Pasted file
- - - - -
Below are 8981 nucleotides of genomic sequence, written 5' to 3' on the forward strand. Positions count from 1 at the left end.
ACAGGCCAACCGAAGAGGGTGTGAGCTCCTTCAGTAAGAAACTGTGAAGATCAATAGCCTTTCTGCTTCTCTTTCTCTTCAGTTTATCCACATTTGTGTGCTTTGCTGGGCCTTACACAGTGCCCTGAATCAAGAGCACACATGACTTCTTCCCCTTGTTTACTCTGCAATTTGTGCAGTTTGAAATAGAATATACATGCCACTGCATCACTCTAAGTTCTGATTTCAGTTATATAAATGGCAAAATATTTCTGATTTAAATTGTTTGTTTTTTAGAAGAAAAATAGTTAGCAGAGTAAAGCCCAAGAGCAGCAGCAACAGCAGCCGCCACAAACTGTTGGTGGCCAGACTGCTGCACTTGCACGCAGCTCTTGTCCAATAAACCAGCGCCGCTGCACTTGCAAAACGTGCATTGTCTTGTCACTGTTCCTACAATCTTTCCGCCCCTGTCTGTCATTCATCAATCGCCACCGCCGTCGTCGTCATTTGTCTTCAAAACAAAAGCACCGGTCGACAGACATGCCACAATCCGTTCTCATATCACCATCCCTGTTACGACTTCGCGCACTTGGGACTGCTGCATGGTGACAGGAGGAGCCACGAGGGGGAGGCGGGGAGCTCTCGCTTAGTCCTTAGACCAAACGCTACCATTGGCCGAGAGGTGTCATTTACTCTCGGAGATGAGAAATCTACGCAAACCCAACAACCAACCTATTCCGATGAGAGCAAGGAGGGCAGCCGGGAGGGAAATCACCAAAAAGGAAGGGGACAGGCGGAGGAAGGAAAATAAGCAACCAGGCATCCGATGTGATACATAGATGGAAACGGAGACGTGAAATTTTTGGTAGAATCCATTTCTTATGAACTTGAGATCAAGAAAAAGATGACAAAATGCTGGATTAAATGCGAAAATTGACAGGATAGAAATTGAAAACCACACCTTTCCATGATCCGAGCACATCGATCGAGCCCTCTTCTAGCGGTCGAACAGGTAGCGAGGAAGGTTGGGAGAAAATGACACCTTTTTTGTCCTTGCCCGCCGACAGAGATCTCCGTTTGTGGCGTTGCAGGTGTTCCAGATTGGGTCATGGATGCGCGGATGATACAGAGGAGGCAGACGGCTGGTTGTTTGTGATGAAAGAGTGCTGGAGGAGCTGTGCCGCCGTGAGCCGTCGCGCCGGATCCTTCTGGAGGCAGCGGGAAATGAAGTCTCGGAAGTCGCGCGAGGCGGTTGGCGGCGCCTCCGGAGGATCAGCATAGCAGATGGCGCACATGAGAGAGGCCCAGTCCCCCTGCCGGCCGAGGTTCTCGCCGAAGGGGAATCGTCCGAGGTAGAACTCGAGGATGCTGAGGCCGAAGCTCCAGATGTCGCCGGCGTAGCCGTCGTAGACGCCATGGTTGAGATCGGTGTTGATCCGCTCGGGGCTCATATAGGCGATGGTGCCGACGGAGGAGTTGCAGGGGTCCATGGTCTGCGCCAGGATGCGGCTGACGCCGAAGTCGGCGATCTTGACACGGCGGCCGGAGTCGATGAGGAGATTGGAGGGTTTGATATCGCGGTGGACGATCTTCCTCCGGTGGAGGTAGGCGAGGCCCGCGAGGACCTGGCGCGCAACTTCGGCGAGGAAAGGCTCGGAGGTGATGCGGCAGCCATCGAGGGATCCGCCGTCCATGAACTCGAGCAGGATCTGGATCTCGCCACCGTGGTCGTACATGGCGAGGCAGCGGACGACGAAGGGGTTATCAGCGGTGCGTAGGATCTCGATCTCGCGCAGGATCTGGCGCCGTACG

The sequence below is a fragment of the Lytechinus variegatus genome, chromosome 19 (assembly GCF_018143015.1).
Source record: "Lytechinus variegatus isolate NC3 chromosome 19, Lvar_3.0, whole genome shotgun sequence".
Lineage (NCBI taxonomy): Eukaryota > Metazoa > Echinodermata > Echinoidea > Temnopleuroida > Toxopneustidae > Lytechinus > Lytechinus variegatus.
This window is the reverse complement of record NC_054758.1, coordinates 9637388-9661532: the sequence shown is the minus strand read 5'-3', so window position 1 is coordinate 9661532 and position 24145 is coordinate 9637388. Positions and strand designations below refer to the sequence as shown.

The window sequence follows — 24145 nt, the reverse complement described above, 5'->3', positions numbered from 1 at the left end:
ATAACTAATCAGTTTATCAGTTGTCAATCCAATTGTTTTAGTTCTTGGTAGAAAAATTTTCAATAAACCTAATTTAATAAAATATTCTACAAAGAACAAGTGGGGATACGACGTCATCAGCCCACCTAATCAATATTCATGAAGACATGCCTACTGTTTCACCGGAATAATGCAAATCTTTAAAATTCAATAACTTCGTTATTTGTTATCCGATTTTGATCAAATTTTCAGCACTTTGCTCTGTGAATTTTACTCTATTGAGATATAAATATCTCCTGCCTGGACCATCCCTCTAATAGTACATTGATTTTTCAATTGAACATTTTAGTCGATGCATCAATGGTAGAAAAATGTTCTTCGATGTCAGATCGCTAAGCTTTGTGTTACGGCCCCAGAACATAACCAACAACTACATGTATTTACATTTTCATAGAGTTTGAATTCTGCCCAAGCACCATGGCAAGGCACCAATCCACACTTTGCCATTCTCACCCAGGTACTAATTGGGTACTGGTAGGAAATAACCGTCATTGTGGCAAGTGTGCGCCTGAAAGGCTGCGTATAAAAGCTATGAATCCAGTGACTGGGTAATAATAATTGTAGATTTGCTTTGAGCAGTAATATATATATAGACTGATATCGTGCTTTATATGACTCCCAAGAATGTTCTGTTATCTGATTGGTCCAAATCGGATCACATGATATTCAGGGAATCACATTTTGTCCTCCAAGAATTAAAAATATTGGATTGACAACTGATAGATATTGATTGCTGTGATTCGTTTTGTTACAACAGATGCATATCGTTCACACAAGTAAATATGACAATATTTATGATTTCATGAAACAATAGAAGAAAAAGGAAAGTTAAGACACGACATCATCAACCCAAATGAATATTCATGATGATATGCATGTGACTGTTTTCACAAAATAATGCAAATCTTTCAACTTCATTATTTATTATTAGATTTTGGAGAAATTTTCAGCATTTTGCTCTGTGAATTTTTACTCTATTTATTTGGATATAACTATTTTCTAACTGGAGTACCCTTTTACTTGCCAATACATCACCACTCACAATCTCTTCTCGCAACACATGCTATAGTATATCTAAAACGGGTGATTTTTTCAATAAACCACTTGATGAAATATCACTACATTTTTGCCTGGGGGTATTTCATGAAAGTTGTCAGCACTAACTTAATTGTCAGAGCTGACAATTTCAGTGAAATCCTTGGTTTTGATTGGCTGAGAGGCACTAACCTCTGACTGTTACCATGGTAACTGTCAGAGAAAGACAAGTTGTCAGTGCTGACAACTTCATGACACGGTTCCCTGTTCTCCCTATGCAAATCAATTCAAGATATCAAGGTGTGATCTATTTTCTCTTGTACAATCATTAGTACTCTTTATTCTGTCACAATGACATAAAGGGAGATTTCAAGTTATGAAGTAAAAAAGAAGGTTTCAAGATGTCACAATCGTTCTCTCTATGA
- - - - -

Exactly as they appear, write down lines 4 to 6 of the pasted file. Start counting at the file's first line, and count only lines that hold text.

Source record: "Lytechinus variegatus isolate NC3 chromosome 19, Lvar_3.0, whole genome shotgun sequence".
Lineage (NCBI taxonomy): Eukaryota > Metazoa > Echinodermata > Echinoidea > Temnopleuroida > Toxopneustidae > Lytechinus > Lytechinus variegatus.
This window is the reverse complement of record NC_054758.1, coordinates 9637388-9661532: the sequence shown is the minus strand read 5'-3', so window position 1 is coordinate 9661532 and position 24145 is coordinate 9637388. Positions and strand designations below refer to the sequence as shown.